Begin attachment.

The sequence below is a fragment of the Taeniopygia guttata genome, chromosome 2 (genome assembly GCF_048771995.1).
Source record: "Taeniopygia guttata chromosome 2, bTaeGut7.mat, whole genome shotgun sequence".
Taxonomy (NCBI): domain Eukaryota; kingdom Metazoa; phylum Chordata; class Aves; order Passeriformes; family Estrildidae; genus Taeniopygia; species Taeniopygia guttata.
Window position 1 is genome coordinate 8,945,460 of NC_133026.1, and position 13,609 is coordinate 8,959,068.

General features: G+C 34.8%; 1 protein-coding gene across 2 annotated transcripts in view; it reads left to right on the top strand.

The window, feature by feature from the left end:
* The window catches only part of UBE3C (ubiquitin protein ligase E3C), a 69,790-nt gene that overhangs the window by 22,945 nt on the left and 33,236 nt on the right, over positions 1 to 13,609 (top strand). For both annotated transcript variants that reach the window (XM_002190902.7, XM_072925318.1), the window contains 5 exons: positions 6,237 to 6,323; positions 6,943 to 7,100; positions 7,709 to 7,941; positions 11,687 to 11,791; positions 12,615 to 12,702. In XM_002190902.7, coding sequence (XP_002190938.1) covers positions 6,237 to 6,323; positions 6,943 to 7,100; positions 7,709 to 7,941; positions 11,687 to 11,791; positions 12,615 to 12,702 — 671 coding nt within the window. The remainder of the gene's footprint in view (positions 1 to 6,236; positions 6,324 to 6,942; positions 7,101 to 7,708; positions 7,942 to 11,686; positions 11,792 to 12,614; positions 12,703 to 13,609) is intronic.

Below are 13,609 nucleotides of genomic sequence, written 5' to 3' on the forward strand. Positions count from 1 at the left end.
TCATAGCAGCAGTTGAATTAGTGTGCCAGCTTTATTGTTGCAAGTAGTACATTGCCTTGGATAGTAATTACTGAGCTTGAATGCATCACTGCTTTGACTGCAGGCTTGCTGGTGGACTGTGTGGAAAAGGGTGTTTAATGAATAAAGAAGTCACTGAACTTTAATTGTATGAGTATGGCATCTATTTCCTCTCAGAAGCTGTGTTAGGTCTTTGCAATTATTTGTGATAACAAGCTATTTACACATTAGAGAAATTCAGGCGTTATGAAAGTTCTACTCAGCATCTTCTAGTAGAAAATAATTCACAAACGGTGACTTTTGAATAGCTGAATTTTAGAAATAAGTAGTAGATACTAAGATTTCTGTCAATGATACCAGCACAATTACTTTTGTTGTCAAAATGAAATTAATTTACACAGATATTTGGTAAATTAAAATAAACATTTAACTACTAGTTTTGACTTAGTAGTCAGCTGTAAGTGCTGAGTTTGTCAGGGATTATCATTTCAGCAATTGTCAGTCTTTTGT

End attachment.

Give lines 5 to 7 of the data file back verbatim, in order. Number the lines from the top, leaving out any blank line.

General features: G+C 34.8%; 1 protein-coding gene across 2 annotated transcripts in view; it reads left to right on the top strand.

The window, feature by feature from the left end:
* The window catches only part of UBE3C (ubiquitin protein ligase E3C), a 69,790-nt gene that overhangs the window by 22,945 nt on the left and 33,236 nt on the right, over positions 1 to 13,609 (top strand). For both annotated transcript variants that reach the window (XM_002190902.7, XM_072925318.1), the window contains 5 exons: positions 6,237 to 6,323; positions 6,943 to 7,100; positions 7,709 to 7,941; positions 11,687 to 11,791; positions 12,615 to 12,702. In XM_002190902.7, coding sequence (XP_002190938.1) covers positions 6,237 to 6,323; positions 6,943 to 7,100; positions 7,709 to 7,941; positions 11,687 to 11,791; positions 12,615 to 12,702 — 671 coding nt within the window. The remainder of the gene's footprint in view (positions 1 to 6,236; positions 6,324 to 6,942; positions 7,101 to 7,708; positions 7,942 to 11,686; positions 11,792 to 12,614; positions 12,703 to 13,609) is intronic.